• This appears to be describing legit, "Customer requested to be put on our mailing list" mailings, which IMO are not a problem - Such mailings CAN be nice. I'm subscribed to one, "Funtasia's internet deals", by choice because it keeps me updated on the most recent 'net deals. (Unfortunately, since the .com bubble burst, most of the deals are for stuff I don't care about, but Funtasia used to have the UPS guy coming to our house with cool stuff almost daily. :)

    In fact, one of these "direct marketers" calls spam a problem, because the non-legit crap clogging our mailboxes distracts people from the useful commercial mailings they have asked for.

    I guess the way to think of this is: Does ThinkGeek have a mailing list to notify customers of the latest kewl gadget? (They appear to have one, see following paste:

    E-mail me occassional ThinkGeek updates and promotions!

    Snail-mail me occassional ThinkGeek snail mail flyers or catalogs!
    )

    This is the sort of mailings they're talking about. I get these mailings occasionally, I don't mind them - I asked for them.
  • oh really? (Score:2, Interesting)

    by nege (263655)
    under "direct marketing," like reminder updates from stores you cleared to send it to you.

    So what about when you sign up for some service etc and there is some tiny checkbox you are supposed to "uncheck" to not sell your email address to every spammer in existance. Does that count as "Direct Marketing" since I "requested" that these companies contact me? Do I sound bitter? Yea probably.
  • The ISPs could stop a lot of the spam by a simple tatic, domain blocking. Say Teensluts.com spams users at ISP.com. ISP.com sends a warning that any futher spam directed at thier users will result in Teensluts.com domain being blocked at thier domain servers for 30 days resulting in zero visits for a month. A Second offense could result in a 90 day suspension, and a third offense in the "death penality" of a permanant block.


    Currently Spam results in more visits to a site, and the Spammer don't care if they piss off 100 people if they can get 1 person to click through. Domain Blocking Spammer sites would not only keep the Spam from working, but would also prevent other regular users of the site from visting it resulting in a loss of income for Spammers.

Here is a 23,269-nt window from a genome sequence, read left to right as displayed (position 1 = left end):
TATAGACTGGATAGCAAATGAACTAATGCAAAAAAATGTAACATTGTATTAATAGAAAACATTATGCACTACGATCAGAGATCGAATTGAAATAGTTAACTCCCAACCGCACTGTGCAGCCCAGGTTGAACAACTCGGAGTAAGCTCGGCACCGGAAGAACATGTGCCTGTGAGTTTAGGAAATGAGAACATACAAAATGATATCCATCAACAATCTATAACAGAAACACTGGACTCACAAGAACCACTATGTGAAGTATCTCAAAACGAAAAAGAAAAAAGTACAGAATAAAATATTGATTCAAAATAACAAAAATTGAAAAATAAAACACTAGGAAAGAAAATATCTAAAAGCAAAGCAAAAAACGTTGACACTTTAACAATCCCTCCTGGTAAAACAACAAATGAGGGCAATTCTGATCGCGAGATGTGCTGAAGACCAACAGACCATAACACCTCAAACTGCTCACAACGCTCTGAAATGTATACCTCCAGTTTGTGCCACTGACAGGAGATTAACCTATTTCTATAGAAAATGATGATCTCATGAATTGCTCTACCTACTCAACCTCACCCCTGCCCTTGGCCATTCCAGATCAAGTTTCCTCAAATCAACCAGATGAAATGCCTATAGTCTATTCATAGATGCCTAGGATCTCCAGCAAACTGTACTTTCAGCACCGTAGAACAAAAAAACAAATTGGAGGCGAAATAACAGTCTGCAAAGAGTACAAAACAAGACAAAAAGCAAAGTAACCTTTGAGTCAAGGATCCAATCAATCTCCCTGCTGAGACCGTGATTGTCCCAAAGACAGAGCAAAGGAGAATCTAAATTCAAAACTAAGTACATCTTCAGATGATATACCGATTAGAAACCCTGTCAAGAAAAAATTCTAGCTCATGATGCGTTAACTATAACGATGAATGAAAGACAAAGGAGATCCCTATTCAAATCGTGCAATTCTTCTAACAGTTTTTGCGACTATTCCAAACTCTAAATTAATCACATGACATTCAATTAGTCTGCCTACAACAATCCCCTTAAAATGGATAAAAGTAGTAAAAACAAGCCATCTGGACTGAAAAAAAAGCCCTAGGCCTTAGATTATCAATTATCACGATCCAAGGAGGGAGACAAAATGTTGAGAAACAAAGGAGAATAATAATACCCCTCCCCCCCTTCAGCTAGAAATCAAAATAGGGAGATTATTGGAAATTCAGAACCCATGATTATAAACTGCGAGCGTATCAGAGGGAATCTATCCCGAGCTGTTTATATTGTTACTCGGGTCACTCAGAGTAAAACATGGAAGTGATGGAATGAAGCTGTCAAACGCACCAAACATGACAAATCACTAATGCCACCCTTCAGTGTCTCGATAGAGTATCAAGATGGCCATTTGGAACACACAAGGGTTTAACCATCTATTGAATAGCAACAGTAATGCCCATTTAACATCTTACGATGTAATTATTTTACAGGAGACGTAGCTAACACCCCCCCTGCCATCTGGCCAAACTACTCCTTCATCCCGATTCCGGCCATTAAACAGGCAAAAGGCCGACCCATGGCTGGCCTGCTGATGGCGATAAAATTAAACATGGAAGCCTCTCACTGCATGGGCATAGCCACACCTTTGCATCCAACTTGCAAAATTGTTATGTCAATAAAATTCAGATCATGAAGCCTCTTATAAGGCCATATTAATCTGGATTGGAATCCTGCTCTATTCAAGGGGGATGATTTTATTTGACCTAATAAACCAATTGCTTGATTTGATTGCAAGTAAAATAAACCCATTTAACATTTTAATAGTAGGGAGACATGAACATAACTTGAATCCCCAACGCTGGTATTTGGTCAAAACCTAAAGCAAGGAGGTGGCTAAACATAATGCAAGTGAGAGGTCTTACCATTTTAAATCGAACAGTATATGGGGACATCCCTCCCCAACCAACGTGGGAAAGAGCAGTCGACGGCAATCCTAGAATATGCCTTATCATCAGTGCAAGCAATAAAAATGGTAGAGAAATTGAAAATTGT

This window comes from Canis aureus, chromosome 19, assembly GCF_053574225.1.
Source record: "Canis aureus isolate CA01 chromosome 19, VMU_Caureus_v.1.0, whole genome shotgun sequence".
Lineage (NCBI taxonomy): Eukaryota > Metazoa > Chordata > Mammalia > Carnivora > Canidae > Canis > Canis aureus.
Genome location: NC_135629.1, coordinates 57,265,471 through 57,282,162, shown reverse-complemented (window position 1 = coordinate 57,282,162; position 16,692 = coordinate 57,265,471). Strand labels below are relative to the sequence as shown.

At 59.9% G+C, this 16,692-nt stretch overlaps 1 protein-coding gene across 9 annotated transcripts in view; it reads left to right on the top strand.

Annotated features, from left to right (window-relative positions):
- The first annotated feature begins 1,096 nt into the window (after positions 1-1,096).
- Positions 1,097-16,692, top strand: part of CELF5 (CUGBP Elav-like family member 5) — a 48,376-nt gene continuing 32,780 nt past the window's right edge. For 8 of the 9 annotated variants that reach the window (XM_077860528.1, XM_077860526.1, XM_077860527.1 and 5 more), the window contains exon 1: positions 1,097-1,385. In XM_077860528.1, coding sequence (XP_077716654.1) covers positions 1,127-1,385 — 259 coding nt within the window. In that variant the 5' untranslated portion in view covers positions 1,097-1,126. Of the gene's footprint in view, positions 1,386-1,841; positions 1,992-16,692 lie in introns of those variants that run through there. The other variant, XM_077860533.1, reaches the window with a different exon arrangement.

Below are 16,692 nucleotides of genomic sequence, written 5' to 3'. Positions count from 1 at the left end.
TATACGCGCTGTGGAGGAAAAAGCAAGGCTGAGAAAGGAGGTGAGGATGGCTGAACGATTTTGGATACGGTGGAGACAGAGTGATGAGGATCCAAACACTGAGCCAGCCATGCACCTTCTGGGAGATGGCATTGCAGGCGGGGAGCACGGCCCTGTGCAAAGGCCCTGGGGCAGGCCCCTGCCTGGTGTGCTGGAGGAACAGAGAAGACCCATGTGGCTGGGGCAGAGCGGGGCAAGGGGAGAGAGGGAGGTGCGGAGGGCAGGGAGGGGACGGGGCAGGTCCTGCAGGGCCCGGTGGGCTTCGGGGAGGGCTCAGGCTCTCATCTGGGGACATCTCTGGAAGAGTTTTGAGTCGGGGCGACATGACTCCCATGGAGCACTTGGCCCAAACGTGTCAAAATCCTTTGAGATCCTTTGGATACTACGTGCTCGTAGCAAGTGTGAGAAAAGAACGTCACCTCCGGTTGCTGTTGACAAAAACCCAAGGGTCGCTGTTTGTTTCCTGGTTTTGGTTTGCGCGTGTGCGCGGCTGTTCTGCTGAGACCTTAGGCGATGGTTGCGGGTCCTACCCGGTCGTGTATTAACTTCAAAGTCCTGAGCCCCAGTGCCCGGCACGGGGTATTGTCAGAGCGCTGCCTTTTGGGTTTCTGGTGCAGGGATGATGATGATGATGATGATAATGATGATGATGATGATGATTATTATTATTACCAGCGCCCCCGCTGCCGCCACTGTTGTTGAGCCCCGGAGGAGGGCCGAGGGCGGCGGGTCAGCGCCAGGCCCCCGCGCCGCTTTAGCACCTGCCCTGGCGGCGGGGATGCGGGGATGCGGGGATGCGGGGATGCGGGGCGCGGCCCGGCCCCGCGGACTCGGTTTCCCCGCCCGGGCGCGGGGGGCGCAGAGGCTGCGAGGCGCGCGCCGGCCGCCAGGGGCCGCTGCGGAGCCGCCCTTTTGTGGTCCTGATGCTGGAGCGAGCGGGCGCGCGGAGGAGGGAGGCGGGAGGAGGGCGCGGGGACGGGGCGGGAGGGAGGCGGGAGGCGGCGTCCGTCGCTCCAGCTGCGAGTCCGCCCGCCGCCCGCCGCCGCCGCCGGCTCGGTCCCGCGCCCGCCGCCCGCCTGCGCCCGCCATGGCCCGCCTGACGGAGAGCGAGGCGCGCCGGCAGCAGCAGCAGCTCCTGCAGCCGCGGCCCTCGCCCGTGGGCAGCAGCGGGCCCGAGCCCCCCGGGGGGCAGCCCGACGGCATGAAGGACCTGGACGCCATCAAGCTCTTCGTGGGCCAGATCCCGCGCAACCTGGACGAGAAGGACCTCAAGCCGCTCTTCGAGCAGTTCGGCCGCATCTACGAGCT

It won't stop all the spam, but it would get rid of click through spam.

  • For those of us without the resources to run an mail server and create our own email addresses through it, sneakemail [sneakemail.com] is a great resource to limit the amount of spam you get. If any of you haven't heard about sneakemail yet, it's a service that autogenerates email addresses for you (like asdoifu9832@sneakemail.com) which you can give to registration forms or list as a contact email and have forwarded to your real account. If it turns out that the registration form results in spam, you can get rid of that email address, and you also know which registration form it was which resulted in the spam. I really recommend sneakemail to anybody who hasn't tried it yet.
    • I have a home version of the same actually. For any service on the net that requires an email address from me to sign in, I simply create a new one (for example, I'm slashdot@thelances.com for here, amazon at Amazon, etc). I set up these aliases to forward to my email box. If I get spam, I can immediately cut off the source address with one simple deletion, and, I know which company no longer gets my business... I can send them an email and let them know HOW I know, and why they've lost a customer.

      So far, it's worked well. The only pain in the ass is postmaster, admin, webmaster, info, and other generic accounts that I have for my domain get more than enough spam to make up for it. What the hell do I do there, eh?
  • by Animats (122034) on Monday August 19, 2002 @12:37PM (#4098796) Homepage
    • Stock high: around $125. Today, around $6.
    • "DoubleClick's ad serving and data collection practices are also the subject of inquiries by the attorneys general of several states. ... DoubleClick believes that, notwithstanding the quality of defenses available, it is possible that our financial condition and results of operations could be materially adversely affected by the ultimate outcome of the pending litigation." Source: 10-Q filing. [sec.gov]
    • "Throughout 2001, our management took certain actions to increase operational efficiencies and bring costs in line with revenues. These measures included the involuntary terminations of approximately 605 employees..."